Rafael works out of the SavATree ‘s Lincoln branch in MA providing comprehensive tree, shrub, lawn, tick and deer services to Concord, Lincoln and Wayland, MA. Some popular services offered by Rafael and the Lincoln team include tree removal and take downs, tree pruning, tree and lawn disease prevention, diagnosis and treatment, tree and lawn fertilization, organic lawn care and other organic care options, pest control including tick and mosquito treatments, lawn seeding, lawn aeration and deer repellents. Call Rafael today if you are in the Concord area and are in need of any professional tree or lawn care services for your property!
Phone: (781) 953-3816
Rafael has been in the Tree Care industry for over 26 years, has been a crew leader on a tree crew for most of his career, Bucket operator, and PHC technician.
Rafael Lives In Norwood, MA and enjoys Deep Sea sport fishing, sports and the outdoors.
“I’ve always liked the outdoors. I enjoyed watching a climber take down a large tree and I decided to try it and I became very good at it. The following year I was competing in climbing competitions.”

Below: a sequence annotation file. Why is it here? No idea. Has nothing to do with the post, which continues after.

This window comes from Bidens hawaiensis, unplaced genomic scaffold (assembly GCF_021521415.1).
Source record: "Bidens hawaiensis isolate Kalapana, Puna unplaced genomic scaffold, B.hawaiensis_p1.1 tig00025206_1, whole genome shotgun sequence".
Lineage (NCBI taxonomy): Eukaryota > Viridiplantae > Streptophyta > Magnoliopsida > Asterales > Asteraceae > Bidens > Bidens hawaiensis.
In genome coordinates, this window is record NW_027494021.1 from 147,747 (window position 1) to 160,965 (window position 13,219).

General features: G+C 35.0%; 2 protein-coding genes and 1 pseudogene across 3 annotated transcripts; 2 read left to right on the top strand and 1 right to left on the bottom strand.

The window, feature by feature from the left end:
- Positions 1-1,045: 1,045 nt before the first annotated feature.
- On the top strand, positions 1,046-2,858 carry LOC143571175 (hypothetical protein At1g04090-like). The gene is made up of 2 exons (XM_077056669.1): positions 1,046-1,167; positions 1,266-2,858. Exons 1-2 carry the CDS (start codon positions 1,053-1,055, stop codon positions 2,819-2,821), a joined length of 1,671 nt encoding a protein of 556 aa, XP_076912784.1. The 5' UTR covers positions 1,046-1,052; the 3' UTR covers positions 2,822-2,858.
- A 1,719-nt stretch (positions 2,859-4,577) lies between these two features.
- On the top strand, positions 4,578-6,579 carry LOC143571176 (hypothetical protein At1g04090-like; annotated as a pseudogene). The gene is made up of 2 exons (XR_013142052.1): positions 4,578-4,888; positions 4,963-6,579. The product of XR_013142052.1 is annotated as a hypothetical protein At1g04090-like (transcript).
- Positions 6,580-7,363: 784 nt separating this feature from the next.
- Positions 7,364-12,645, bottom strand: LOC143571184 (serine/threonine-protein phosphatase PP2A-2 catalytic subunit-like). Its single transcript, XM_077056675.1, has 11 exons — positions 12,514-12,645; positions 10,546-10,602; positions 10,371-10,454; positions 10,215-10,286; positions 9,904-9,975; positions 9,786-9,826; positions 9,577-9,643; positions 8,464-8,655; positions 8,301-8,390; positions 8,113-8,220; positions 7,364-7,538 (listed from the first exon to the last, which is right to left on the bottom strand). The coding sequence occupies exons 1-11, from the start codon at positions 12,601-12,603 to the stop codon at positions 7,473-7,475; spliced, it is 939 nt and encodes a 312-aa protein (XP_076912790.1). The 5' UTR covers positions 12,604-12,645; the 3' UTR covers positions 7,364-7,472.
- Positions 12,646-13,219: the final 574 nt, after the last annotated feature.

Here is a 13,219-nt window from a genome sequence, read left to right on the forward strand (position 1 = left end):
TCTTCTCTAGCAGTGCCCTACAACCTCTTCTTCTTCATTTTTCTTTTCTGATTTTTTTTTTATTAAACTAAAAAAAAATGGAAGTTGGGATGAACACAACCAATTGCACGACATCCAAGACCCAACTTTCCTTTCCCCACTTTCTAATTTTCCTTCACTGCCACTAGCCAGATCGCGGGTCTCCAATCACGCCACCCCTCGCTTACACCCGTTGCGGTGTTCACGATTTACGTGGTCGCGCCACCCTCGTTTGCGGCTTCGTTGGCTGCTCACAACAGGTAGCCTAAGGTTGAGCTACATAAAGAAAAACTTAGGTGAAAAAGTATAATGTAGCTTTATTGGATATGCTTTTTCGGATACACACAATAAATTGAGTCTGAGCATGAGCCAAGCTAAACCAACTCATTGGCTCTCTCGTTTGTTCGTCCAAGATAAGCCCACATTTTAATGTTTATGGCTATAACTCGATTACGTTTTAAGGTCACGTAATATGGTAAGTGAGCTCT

“Providing professional and quality service to our clients and meeting all there expectations.”
Like many of SavATree’s arborists, Rafael attends events to make connections with local members of the community. Here he is pictured speaking with an area local at the Concord Museum Garden during a tour.
September 19, 2018 – This was a cool find. I’ve been In the tree care industry for a pretty long time and I’ve only seen these Dogwood Sawflies a few times. In large numbers, they can do significant damage. However, in the Northeast they are hardly seen due to the harsh winters. Sawfly larvae have chewing mouth parts that leave holes in the leaves. Some species of Sawfly leave a very characteristic feeding damage called windowpaning. Basically, they eat the green part of the leaf, leaving a fine layer of clear leaf tissue. Older damage browns and can sometimes look like a disease lesion. The Dogwood Sawfly, Macremphytus sp., is an interesting Sawfly because the second larval instar (stage in the larval development between molts) is covered in a white waxy covering and the last larval instar is yellow and black. The female Sawfly inserts her eggs into the leaf in rows along the leaf veins. The eggs hatch into the caterpillar-like larvae that feed on the leaves.
Hanscom Air Force Base
Village of Nagog Woods
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